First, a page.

WHAT IS THE FORM OF THE DISCOURSE?
What is the problem of which metaphysics is the inquiry? Passing by Heidegger's imagistic allusions to soil, extrapolated from Descartes's letter to Picot outlining the arborescence of philosophy (a metaphor Deleuze turned on its side), perhaps it was the great rival to Heraclitus, Parmenides, who, eschewing organic metaphor altogether, truly expressed it best: the same is to think as to be. The gap, indistinction, or indiscernibility between “thought” or thinking and “what is,” by no means necessarily a “separation” to be resolved, is what metaphysics names, and it goes without saying that working out the places and operations implies and entails a lot of toing and froing, of back and forth, of fortlda.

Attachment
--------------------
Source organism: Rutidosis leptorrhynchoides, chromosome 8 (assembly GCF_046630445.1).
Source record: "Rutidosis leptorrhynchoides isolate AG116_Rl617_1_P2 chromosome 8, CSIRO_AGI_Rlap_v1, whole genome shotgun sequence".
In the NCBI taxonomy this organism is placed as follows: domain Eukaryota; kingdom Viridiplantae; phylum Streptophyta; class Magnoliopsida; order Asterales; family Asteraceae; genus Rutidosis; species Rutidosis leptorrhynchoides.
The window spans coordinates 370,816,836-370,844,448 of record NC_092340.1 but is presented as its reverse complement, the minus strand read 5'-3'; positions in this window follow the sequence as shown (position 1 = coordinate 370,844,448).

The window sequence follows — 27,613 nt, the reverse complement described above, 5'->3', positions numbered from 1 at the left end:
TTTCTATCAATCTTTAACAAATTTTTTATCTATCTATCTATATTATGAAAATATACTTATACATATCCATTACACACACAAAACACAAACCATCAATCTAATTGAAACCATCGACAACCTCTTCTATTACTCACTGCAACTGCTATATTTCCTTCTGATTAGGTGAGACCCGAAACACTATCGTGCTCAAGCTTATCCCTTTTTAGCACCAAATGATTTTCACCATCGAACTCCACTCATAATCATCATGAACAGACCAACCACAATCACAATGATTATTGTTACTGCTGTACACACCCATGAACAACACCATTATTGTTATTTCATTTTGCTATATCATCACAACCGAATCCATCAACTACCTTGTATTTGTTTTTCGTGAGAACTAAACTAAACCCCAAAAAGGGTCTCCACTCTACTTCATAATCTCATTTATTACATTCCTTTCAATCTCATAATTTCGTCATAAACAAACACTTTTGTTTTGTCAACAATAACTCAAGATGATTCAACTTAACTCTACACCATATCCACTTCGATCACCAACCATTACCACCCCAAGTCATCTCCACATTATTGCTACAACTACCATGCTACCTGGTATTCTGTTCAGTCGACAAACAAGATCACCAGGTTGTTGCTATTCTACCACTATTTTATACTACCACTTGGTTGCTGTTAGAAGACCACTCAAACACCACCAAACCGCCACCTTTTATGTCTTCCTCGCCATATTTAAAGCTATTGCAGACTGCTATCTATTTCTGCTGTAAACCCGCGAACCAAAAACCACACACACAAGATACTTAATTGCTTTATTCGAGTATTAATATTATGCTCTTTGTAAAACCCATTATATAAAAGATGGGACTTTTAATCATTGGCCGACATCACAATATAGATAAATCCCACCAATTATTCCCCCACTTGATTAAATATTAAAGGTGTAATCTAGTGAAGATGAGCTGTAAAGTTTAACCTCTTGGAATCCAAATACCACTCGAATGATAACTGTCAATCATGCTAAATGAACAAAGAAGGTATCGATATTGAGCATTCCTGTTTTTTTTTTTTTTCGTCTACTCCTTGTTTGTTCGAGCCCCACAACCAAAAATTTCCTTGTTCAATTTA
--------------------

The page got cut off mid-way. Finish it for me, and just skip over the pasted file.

Parmenides’ injunction, or perhaps declaration – it is important to remark the type of his utterance – is then in no way an answer, definitive, or even propositional, for nothing is to be tested or verified as such. Rather it is the task for philosophy to take up, the consequences philosophy draws each and every time it exists. Every time it is made, this declaration marks the recommencement of philosophy, and it provokes, every time, the question: “What is the form of the discourse by which being lets itself be said?” The answer, evident in the developed orientations to it – analytical, phenomenological, existential, formal, etc. – in turn positions being and thought with regard to each other. It decides: what of being can be thought, and thus what (is) not. In other words, it establishes being for thought – whether as potential, limit, chaos, imaginary, whole, indeterminate, inconsistency, and so on. Immediately, we can see that Parmenides’ declaration – maybe even a declaration of war or πόƛεμος contra Heraclitus, the type of declaration the latter would have to respect – separates the thought of being from the imperative of nature, insofar as insisting on the indifference of being and thought is to unify them only in terms of the void – the nothing that is. What makes them indifferent cannot be something or other, some third thing relative to them. There is literally nothing to tell them apart.